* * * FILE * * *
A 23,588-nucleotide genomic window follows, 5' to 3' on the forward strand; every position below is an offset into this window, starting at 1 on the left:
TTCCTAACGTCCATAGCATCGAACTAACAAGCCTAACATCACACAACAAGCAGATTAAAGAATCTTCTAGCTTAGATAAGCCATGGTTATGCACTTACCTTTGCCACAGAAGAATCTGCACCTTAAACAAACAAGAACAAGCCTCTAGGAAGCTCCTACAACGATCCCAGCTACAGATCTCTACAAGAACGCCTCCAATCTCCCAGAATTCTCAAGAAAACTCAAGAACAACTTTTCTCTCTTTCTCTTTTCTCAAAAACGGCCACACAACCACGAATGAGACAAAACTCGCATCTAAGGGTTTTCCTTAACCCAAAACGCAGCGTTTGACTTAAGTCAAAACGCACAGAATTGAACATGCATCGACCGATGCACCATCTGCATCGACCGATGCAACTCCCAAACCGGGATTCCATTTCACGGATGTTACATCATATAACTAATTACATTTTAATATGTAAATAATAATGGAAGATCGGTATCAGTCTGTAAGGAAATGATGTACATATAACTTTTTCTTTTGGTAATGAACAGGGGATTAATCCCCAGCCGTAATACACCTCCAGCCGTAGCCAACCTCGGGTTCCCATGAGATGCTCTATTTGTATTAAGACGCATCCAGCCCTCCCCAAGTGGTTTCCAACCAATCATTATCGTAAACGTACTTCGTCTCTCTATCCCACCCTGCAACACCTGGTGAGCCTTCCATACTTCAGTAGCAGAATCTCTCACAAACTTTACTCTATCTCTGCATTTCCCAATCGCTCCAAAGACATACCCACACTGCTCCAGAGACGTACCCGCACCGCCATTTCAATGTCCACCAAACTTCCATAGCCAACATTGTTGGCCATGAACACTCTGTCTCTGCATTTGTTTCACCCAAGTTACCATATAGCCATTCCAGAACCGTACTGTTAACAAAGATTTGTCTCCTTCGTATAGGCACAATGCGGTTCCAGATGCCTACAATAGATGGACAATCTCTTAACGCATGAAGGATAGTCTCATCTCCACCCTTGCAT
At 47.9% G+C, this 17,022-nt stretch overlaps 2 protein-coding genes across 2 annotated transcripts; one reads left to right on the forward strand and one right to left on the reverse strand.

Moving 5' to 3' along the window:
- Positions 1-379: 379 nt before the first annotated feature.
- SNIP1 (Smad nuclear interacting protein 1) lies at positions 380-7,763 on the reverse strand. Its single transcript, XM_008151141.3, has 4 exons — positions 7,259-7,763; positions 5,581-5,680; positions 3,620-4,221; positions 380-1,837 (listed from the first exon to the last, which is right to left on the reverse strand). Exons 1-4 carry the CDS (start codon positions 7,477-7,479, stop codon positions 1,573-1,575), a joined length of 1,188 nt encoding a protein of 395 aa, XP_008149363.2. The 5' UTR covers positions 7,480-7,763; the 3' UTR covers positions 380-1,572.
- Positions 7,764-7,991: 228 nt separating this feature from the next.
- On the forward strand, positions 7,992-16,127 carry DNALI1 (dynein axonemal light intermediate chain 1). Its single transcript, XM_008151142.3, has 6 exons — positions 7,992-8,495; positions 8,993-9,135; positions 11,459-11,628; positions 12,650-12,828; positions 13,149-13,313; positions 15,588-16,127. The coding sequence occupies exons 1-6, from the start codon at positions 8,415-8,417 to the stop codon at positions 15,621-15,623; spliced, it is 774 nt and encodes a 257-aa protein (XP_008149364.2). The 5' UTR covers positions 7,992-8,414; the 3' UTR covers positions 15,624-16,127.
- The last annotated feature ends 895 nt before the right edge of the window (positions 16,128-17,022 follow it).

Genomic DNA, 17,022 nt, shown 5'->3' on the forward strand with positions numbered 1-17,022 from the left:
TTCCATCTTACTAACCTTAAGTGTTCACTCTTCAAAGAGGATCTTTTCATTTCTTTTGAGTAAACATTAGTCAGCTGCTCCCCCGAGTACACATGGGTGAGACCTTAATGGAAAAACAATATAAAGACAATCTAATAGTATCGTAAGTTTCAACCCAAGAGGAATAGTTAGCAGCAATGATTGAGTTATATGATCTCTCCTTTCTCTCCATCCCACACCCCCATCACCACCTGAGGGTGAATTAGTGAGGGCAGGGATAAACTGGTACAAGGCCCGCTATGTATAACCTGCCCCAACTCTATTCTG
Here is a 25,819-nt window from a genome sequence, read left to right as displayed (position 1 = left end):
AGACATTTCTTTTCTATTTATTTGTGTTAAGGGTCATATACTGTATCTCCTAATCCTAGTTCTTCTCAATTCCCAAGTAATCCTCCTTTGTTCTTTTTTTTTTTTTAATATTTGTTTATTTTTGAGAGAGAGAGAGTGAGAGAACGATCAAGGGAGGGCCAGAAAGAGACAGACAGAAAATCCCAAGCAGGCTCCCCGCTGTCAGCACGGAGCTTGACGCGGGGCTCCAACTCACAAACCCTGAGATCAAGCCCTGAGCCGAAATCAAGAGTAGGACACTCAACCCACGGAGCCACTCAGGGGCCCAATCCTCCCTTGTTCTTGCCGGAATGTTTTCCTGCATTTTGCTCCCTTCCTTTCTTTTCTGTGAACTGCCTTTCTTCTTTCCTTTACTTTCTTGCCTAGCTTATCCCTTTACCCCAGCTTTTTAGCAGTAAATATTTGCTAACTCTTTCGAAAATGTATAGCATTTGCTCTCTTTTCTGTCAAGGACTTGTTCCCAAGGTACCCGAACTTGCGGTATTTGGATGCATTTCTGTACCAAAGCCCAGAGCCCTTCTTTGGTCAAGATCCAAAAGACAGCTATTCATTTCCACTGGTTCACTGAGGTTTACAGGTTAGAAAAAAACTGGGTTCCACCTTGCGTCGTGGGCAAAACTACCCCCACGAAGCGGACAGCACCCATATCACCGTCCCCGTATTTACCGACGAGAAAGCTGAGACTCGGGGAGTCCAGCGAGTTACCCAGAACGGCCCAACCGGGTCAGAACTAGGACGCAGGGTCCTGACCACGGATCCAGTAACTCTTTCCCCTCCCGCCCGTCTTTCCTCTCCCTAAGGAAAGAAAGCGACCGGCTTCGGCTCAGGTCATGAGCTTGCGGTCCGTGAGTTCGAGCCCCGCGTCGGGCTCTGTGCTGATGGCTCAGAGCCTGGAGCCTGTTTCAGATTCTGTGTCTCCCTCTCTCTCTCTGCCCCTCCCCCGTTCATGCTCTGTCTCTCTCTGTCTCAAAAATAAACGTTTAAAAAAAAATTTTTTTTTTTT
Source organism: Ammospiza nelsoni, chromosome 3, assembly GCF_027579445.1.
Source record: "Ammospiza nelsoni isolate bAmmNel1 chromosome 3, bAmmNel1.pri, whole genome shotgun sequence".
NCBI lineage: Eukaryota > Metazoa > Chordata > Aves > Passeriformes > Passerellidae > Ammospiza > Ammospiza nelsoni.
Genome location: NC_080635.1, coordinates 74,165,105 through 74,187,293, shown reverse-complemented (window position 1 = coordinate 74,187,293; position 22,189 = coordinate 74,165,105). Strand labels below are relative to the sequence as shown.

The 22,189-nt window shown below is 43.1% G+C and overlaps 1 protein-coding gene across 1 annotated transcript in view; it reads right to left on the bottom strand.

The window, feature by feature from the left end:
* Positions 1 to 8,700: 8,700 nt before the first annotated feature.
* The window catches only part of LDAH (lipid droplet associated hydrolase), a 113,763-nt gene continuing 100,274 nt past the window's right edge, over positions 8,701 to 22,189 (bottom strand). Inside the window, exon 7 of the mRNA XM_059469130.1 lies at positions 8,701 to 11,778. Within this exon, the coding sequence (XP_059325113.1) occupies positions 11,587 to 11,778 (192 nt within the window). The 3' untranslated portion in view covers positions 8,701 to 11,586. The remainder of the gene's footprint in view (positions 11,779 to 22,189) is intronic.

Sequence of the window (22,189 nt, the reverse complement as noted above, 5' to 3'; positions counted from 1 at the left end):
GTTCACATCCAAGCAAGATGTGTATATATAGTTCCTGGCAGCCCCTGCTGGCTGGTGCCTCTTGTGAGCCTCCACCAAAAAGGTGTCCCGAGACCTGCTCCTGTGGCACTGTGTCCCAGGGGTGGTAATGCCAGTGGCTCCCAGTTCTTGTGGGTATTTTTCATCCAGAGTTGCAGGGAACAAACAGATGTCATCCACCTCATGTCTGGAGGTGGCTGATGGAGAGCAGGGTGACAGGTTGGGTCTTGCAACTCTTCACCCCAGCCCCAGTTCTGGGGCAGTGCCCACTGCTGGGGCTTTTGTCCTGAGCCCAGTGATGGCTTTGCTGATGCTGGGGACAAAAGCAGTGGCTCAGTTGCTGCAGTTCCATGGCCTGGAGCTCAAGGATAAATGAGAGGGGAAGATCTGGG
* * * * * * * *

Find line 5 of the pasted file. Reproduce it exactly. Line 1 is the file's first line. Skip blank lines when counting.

- Positions 1-379: 379 nt before the first annotated feature.